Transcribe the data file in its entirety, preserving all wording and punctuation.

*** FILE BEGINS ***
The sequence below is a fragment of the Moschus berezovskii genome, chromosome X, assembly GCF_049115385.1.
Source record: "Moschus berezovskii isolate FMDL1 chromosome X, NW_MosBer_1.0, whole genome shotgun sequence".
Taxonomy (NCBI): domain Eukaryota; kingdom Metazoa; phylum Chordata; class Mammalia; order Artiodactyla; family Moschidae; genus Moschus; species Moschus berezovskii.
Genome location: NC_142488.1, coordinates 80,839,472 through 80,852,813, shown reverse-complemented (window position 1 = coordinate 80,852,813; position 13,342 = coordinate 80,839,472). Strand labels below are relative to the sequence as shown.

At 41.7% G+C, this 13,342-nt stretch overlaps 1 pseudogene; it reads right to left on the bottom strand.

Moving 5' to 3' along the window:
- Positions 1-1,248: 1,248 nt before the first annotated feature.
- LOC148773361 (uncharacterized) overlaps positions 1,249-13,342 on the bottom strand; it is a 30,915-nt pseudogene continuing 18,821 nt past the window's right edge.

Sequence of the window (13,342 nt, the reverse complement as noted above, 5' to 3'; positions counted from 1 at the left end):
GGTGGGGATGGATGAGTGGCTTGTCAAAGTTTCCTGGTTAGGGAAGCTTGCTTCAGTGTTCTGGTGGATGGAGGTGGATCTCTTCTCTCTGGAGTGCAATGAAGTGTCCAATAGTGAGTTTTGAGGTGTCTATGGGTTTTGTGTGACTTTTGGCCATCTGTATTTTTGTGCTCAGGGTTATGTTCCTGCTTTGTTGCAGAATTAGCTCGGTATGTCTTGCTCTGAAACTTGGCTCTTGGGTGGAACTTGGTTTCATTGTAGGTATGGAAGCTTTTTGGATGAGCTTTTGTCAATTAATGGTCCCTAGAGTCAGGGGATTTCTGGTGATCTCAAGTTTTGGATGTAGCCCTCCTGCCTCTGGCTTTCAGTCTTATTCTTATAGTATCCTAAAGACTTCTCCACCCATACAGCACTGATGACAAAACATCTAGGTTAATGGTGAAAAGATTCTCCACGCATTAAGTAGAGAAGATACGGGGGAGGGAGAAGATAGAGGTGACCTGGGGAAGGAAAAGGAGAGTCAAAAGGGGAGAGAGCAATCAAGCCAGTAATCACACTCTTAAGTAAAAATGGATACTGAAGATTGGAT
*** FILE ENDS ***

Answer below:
The sequence below is a fragment of the Moschus berezovskii genome, chromosome X, assembly GCF_049115385.1.
Source record: "Moschus berezovskii isolate FMDL1 chromosome X, NW_MosBer_1.0, whole genome shotgun sequence".
Taxonomy (NCBI): domain Eukaryota; kingdom Metazoa; phylum Chordata; class Mammalia; order Artiodactyla; family Moschidae; genus Moschus; species Moschus berezovskii.
Genome location: NC_142488.1, coordinates 80,839,472 through 80,852,813, shown reverse-complemented (window position 1 = coordinate 80,852,813; position 13,342 = coordinate 80,839,472). Strand labels below are relative to the sequence as shown.

At 41.7% G+C, this 13,342-nt stretch overlaps 1 pseudogene; it reads right to left on the bottom strand.

Moving 5' to 3' along the window:
- Positions 1-1,248: 1,248 nt before the first annotated feature.
- LOC148773361 (uncharacterized) overlaps positions 1,249-13,342 on the bottom strand; it is a 30,915-nt pseudogene continuing 18,821 nt past the window's right edge.

Sequence of the window (13,342 nt, the reverse complement as noted above, 5' to 3'; positions counted from 1 at the left end):
GGTGGGGATGGATGAGTGGCTTGTCAAAGTTTCCTGGTTAGGGAAGCTTGCTTCAGTGTTCTGGTGGATGGAGGTGGATCTCTTCTCTCTGGAGTGCAATGAAGTGTCCAATAGTGAGTTTTGAGGTGTCTATGGGTTTTGTGTGACTTTTGGCCATCTGTATTTTTGTGCTCAGGGTTATGTTCCTGCTTTGTTGCAGAATTAGCTCGGTATGTCTTGCTCTGAAACTTGGCTCTTGGGTGGAACTTGGTTTCATTGTAGGTATGGAAGCTTTTTGGATGAGCTTTTGTCAATTAATGGTCCCTAGAGTCAGGGGATTTCTGGTGATCTCAAGTTTTGGATGTAGCCCTCCTGCCTCTGGCTTTCAGTCTTATTCTTATAGTATCCTAAAGACTTCTCCACCCATACAGCACTGATGACAAAACATCTAGGTTAATGGTGAAAAGATTCTCCACGCATTAAGTAGAGAAGATACGGGGGAGGGAGAAGATAGAGGTGACCTGGGGAAGGAAAAGGAGAGTCAAAAGGGGAGAGAGCAATCAAGCCAGTAATCACACTCTTAAGTAAAAATGGATACTGAAGATTGGAT